Classroom analytics can be interesting in their own right, but administrators and teachers need actionable insights from that data to help students reach their full potential.
Specifically, teachers and administrators typically look for data and tools to help them understand:
- Learning inputs and outcomes for an individual student
- Learning inputs and outcomes for a classroom (or group of students)
- Learning inputs and outcomes for a whole school or district
There are many sources of data that an educator can draw on to dive deeply into each of these topics. Here are some of the most common ones.
|Data Type||Most Common Source||Examples||Cadence|
|Student-level data and demographics||Student information system||PowerSchool, Aeries, Infinite Campus, Skyward||1-3 times per year|
|Attendance||Student information system||PowerSchool, Aeries, Infinite Campus, Skyward||Daily|
|Assignment and course grades||Student information system||PowerSchool, Aeries, Infinite Campus, Skyward||1-3 times per year|
|Assignment grades||Learning management system||Google Classroom, Schoology, Canvas||1-3 times per year|
|Behavior and SEL||Student information system||PowerSchool, Aeries, Infinite Campus, Skyward||Daily|
|Behavior and SEL||Surveys||Panorama, Google Forms||1-3 times per year|
|Assignments and homework progress||Learning management system||Google Classroom, Schoology, Canvas||Daily|
|Practice sets and student work||Content platform||Khan Academy, IXL, MathXL, Achieve3000, Desmos||1-3 times per year|
|Formative and interim assessments||Assessment platform||Google Forms, Illuminate, NWEA MAP, iReady, IXL, GoFormative||1-3 times per year|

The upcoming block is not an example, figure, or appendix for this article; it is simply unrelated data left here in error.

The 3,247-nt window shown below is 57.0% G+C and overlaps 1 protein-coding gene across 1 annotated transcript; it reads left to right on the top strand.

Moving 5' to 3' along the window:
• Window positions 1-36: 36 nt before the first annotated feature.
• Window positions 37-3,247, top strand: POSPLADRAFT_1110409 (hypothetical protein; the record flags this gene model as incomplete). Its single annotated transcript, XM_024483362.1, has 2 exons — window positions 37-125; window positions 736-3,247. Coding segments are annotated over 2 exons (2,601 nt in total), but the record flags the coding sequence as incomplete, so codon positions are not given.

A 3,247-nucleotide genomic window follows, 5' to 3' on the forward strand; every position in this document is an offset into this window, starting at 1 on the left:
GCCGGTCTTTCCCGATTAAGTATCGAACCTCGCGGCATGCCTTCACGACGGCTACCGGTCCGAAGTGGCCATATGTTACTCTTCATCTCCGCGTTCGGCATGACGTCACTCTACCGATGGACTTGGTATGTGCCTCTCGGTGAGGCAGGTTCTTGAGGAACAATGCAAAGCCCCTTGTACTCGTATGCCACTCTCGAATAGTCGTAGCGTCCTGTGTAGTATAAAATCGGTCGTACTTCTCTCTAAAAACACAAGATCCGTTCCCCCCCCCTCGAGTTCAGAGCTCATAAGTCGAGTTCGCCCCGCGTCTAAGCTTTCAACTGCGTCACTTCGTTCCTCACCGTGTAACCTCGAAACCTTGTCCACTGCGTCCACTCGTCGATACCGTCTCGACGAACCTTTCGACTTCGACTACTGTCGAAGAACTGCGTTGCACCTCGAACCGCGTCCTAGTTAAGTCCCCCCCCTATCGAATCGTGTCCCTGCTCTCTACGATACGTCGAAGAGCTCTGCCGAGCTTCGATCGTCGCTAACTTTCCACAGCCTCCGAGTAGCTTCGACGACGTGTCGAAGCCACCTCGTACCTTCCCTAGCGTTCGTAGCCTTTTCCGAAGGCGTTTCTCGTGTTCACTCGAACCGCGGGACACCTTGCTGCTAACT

|Summative assessments||Assessment platform||State testing||1 time per year|
Each of these data sources has value for teachers, administrators, and parents. But none of them on their own is sufficient to understand the whole child; and indeed, none is sufficient to understand a whole classroom or school either. It’s important to try to combine as many of these data points as possible to develop action plans that support students and teachers.
That is easier said than done. These various data sources are difficult enough to make sense of as stand-alone datasets. But to combine them and then do more advanced analytics on top of is truly a Herculean task for even the most eager data scientist/engineer.
On the tools and software side, there aren’t very many good classroom or learning analytics options in the market for educators. Schools and districts are often frustrated by companies that claim to pull data together but in reality have rigid limitations and extended timelines for doing so. And while many edtech products offer some dashboards on usage or learning, those analytics are nearly always designed to focus on one student’s performance within a single product. Therefore, it’s very hard for teachers and school/district staff to determine how a whole class is doing, or a subgroup of students.
Schoolytics was built to not only gather data from any and all sources and put it together into a coherent picture, with built-in data visualizations and reporting so that educators can focus on the insights and bypass data headaches entirely.